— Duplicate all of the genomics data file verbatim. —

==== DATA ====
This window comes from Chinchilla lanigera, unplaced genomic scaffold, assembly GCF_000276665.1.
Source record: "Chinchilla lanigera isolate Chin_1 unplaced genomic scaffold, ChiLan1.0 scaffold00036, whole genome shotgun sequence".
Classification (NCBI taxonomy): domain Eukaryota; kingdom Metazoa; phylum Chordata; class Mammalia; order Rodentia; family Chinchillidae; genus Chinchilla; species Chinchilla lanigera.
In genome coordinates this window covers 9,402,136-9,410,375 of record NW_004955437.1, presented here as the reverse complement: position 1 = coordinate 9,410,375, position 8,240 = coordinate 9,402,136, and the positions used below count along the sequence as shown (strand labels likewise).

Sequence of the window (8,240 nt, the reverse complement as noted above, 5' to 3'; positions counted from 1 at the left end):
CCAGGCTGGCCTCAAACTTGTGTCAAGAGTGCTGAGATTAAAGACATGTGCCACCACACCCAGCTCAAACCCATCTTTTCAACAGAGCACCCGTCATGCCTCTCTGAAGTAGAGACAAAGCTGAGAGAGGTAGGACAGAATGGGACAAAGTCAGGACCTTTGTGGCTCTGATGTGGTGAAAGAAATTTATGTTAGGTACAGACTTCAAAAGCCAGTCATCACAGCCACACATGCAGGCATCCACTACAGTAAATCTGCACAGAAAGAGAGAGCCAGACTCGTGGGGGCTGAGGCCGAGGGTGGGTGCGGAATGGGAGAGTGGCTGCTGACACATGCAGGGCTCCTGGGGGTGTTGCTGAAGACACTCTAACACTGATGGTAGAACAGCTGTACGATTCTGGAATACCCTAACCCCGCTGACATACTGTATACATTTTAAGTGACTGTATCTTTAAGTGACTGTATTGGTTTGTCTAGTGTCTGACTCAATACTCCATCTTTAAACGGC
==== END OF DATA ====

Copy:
This window comes from Chinchilla lanigera, unplaced genomic scaffold, assembly GCF_000276665.1.
Source record: "Chinchilla lanigera isolate Chin_1 unplaced genomic scaffold, ChiLan1.0 scaffold00036, whole genome shotgun sequence".
Classification (NCBI taxonomy): domain Eukaryota; kingdom Metazoa; phylum Chordata; class Mammalia; order Rodentia; family Chinchillidae; genus Chinchilla; species Chinchilla lanigera.
In genome coordinates this window covers 9,402,136-9,410,375 of record NW_004955437.1, presented here as the reverse complement: position 1 = coordinate 9,410,375, position 8,240 = coordinate 9,402,136, and the positions used below count along the sequence as shown (strand labels likewise).

Sequence of the window (8,240 nt, the reverse complement as noted above, 5' to 3'; positions counted from 1 at the left end):
CCAGGCTGGCCTCAAACTTGTGTCAAGAGTGCTGAGATTAAAGACATGTGCCACCACACCCAGCTCAAACCCATCTTTTCAACAGAGCACCCGTCATGCCTCTCTGAAGTAGAGACAAAGCTGAGAGAGGTAGGACAGAATGGGACAAAGTCAGGACCTTTGTGGCTCTGATGTGGTGAAAGAAATTTATGTTAGGTACAGACTTCAAAAGCCAGTCATCACAGCCACACATGCAGGCATCCACTACAGTAAATCTGCACAGAAAGAGAGAGCCAGACTCGTGGGGGCTGAGGCCGAGGGTGGGTGCGGAATGGGAGAGTGGCTGCTGACACATGCAGGGCTCCTGGGGGTGTTGCTGAAGACACTCTAACACTGATGGTAGAACAGCTGTACGATTCTGGAATACCCTAACCCCGCTGACATACTGTATACATTTTAAGTGACTGTATCTTTAAGTGACTGTATTGGTTTGTCTAGTGTCTGACTCAATACTCCATCTTTAAACGGC